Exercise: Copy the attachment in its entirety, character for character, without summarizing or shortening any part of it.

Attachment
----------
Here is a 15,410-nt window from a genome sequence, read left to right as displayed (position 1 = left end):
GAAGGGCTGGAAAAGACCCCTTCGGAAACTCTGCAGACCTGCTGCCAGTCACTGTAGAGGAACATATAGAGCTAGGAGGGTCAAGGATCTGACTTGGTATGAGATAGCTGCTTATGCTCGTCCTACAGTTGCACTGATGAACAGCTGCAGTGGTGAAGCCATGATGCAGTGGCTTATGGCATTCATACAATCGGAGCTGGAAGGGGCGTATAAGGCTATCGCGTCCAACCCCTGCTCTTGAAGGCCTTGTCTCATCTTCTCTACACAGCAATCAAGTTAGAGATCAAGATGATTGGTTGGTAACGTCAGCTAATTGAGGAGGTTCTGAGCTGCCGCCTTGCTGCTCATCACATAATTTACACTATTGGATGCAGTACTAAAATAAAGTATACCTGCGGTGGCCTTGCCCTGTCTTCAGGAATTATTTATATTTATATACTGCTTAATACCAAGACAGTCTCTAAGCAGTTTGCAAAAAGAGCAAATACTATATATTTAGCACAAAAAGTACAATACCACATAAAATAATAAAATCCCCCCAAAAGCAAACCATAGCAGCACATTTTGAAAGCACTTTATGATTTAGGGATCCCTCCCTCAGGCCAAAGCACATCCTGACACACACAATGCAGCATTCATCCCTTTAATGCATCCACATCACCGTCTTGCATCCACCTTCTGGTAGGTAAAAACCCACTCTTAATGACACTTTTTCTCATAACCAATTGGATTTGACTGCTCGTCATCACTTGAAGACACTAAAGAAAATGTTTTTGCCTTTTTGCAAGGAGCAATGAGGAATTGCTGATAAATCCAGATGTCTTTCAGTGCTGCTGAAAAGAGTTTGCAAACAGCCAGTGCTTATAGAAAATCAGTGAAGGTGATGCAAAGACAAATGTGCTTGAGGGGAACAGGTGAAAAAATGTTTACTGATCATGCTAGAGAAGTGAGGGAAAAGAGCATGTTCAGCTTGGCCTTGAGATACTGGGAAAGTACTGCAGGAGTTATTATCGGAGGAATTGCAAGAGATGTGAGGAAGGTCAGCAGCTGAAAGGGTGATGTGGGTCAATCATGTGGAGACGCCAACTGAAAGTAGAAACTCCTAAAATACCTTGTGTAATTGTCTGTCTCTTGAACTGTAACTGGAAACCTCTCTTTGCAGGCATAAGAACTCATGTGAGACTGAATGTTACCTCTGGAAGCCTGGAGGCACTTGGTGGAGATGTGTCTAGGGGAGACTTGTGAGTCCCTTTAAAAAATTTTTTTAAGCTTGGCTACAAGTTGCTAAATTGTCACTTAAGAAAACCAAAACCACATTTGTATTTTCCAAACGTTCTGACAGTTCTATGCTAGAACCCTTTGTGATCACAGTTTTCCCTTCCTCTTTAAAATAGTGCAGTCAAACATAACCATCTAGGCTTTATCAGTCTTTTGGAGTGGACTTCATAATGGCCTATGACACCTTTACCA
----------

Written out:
Here is a 15,410-nt window from a genome sequence, read left to right as displayed (position 1 = left end):
GAAGGGCTGGAAAAGACCCCTTCGGAAACTCTGCAGACCTGCTGCCAGTCACTGTAGAGGAACATATAGAGCTAGGAGGGTCAAGGATCTGACTTGGTATGAGATAGCTGCTTATGCTCGTCCTACAGTTGCACTGATGAACAGCTGCAGTGGTGAAGCCATGATGCAGTGGCTTATGGCATTCATACAATCGGAGCTGGAAGGGGCGTATAAGGCTATCGCGTCCAACCCCTGCTCTTGAAGGCCTTGTCTCATCTTCTCTACACAGCAATCAAGTTAGAGATCAAGATGATTGGTTGGTAACGTCAGCTAATTGAGGAGGTTCTGAGCTGCCGCCTTGCTGCTCATCACATAATTTACACTATTGGATGCAGTACTAAAATAAAGTATACCTGCGGTGGCCTTGCCCTGTCTTCAGGAATTATTTATATTTATATACTGCTTAATACCAAGACAGTCTCTAAGCAGTTTGCAAAAAGAGCAAATACTATATATTTAGCACAAAAAGTACAATACCACATAAAATAATAAAATCCCCCCAAAAGCAAACCATAGCAGCACATTTTGAAAGCACTTTATGATTTAGGGATCCCTCCCTCAGGCCAAAGCACATCCTGACACACACAATGCAGCATTCATCCCTTTAATGCATCCACATCACCGTCTTGCATCCACCTTCTGGTAGGTAAAAACCCACTCTTAATGACACTTTTTCTCATAACCAATTGGATTTGACTGCTCGTCATCACTTGAAGACACTAAAGAAAATGTTTTTGCCTTTTTGCAAGGAGCAATGAGGAATTGCTGATAAATCCAGATGTCTTTCAGTGCTGCTGAAAAGAGTTTGCAAACAGCCAGTGCTTATAGAAAATCAGTGAAGGTGATGCAAAGACAAATGTGCTTGAGGGGAACAGGTGAAAAAATGTTTACTGATCATGCTAGAGAAGTGAGGGAAAAGAGCATGTTCAGCTTGGCCTTGAGATACTGGGAAAGTACTGCAGGAGTTATTATCGGAGGAATTGCAAGAGATGTGAGGAAGGTCAGCAGCTGAAAGGGTGATGTGGGTCAATCATGTGGAGACGCCAACTGAAAGTAGAAACTCCTAAAATACCTTGTGTAATTGTCTGTCTCTTGAACTGTAACTGGAAACCTCTCTTTGCAGGCATAAGAACTCATGTGAGACTGAATGTTACCTCTGGAAGCCTGGAGGCACTTGGTGGAGATGTGTCTAGGGGAGACTTGTGAGTCCCTTTAAAAAATTTTTTTAAGCTTGGCTACAAGTTGCTAAATTGTCACTTAAGAAAACCAAAACCACATTTGTATTTTCCAAACGTTCTGACAGTTCTATGCTAGAACCCTTTGTGATCACAGTTTTCCCTTCCTCTTTAAAATAGTGCAGTCAAACATAACCATCTAGGCTTTATCAGTCTTTTGGAGTGGACTTCATAATGGCCTATGACACCTTTACCA